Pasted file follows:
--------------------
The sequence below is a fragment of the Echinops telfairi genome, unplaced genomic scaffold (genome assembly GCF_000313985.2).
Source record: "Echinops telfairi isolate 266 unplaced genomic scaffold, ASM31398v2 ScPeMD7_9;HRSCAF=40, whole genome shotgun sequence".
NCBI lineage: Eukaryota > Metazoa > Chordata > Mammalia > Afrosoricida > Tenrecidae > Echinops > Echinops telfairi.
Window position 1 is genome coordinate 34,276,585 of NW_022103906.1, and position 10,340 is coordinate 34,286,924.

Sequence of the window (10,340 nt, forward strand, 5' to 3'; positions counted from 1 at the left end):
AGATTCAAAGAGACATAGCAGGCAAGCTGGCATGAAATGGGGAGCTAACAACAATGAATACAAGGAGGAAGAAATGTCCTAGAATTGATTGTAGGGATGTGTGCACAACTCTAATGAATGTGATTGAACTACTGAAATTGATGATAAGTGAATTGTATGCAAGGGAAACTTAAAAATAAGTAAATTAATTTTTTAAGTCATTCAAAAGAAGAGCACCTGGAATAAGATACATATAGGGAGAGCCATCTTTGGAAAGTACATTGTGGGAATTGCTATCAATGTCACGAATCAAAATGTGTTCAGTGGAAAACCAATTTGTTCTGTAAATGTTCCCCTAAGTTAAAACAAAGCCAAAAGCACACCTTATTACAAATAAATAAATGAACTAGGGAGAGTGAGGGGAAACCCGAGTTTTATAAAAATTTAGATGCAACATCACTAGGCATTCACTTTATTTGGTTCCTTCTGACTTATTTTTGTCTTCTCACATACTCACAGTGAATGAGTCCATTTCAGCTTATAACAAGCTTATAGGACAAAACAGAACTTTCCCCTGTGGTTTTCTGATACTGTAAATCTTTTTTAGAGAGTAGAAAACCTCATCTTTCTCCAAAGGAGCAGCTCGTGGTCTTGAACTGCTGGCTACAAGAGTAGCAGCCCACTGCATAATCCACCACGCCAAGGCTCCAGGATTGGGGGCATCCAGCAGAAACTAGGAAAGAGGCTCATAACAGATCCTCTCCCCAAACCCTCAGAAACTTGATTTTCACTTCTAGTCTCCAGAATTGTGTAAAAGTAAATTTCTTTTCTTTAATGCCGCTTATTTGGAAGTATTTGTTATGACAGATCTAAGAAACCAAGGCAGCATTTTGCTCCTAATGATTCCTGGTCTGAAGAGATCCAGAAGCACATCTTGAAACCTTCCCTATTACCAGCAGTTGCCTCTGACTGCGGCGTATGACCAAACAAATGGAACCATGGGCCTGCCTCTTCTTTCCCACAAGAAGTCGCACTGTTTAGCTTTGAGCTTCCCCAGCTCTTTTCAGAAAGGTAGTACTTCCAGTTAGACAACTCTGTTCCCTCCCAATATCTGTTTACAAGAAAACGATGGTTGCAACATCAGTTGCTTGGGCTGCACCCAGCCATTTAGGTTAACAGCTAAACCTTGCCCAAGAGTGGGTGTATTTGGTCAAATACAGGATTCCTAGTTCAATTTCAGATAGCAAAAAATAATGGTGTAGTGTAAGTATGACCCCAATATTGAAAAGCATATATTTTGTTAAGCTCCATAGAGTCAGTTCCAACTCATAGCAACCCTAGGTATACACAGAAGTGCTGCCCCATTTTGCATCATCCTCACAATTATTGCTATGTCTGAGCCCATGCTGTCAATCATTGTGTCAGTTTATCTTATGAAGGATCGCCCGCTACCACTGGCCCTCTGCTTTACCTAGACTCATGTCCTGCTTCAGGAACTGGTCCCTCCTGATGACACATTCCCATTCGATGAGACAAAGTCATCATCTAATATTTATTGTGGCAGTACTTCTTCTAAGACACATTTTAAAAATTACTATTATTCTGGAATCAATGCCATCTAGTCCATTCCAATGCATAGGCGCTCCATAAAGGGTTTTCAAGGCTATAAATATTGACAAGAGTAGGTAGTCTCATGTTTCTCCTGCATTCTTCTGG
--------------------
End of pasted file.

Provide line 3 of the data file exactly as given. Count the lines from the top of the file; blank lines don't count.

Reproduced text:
NCBI lineage: Eukaryota > Metazoa > Chordata > Mammalia > Afrosoricida > Tenrecidae > Echinops > Echinops telfairi.